As we mentioned before, previous studies comparing prevalence of multimorbidity in the general population and the population of patients attending clinical consultation in primary care had different methods of collecting data that could have influenced the results [1–3]. The present study used the same methods of data collection in both populations and showed that prevalence estimates of multimorbidity measured in a sample of patients from the waiting room of primary care clinics were about 10 % higher than estimates in a sample from the general population. The difference between the two samples was similar across the three operational definitions of multimorbidity used to measure the prevalence. Two important conclusions can be drawn from this. First, the difference is smaller than previously reported (roughly, 35 %)  but could still be explained by the oversampling of frequent attendees with higher needs in primary care practices which is an important reality. Secondly, at variance with what was previously reported, the difference remains stable across definitions of multimorbidity when the same method is used in both cohorts.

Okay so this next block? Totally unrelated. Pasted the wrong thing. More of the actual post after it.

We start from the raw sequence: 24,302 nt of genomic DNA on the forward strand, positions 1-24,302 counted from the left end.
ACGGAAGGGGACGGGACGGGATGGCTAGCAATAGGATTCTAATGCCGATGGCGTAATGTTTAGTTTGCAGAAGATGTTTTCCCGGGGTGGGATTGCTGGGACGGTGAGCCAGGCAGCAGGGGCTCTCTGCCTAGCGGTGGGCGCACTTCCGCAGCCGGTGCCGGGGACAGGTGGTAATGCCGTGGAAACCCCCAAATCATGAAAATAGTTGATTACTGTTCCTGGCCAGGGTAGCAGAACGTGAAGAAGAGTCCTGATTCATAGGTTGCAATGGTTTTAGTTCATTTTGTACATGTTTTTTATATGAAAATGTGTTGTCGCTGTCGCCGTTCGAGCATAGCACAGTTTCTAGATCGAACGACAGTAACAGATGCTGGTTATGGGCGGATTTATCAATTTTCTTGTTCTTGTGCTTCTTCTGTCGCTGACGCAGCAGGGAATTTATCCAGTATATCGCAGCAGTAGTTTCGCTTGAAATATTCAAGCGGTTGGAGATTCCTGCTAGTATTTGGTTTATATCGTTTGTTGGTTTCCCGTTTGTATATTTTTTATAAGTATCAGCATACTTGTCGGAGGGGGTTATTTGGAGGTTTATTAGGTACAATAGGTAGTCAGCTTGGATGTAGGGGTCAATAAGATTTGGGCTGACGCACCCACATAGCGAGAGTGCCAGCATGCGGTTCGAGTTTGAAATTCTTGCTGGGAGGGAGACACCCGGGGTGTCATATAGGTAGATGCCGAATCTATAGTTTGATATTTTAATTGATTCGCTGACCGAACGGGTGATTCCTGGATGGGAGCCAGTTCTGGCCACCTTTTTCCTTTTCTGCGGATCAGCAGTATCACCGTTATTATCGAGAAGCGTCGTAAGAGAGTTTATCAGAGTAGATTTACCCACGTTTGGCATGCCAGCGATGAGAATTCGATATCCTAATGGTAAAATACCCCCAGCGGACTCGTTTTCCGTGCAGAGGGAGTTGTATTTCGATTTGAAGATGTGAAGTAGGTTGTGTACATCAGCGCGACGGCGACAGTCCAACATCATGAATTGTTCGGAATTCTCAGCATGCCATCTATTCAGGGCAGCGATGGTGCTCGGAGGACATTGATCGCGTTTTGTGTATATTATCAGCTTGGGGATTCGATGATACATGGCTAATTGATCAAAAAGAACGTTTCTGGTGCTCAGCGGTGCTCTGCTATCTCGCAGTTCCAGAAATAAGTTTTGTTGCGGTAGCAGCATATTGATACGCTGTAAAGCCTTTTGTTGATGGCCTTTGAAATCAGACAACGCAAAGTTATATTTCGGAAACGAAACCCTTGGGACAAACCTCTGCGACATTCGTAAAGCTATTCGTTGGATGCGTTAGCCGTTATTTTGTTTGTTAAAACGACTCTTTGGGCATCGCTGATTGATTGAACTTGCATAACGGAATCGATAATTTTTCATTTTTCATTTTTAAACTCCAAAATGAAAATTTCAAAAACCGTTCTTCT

A closer look at the data showed that the increased prevalence in the primary care practices was only one aspect of the difference in multimorbidity between the two samples. Within each sample, choosing operational definitions of multimorbidity that include subjects with increased disease burden (MM2 + < MM3 + < DBMA 10+) have the effect of decreasing prevalence estimates. However, in the sample from primary care clinics we observed not only higher prevalence estimates of multimorbidity (Table 2) but also higher burden of disease (Table 1) than in the sample from the general population for each operational definition. This means that the workload generated by multimorbidity in primary care practices, as compared with the general population, includes two elements: (1) a higher proportion of patients with multimorbidity; and (2) a higher burden of disease of patients attending primary care clinics (not measured by prevalence estimates). Of particular interest is the subgroup of patients with DBMA10+ in each sample. The mean DBMA score for patients in the DBMA10+ subgroup was significantly higher in those attending primary care clinics (Table 1). The age-standardized prevalence was almost double in the same group as compared with the sample from the general population (Table 3). It is very likely that we may find among this group the most complex patients with an important level of health care utilization and higher costs for the health care system [10, 11].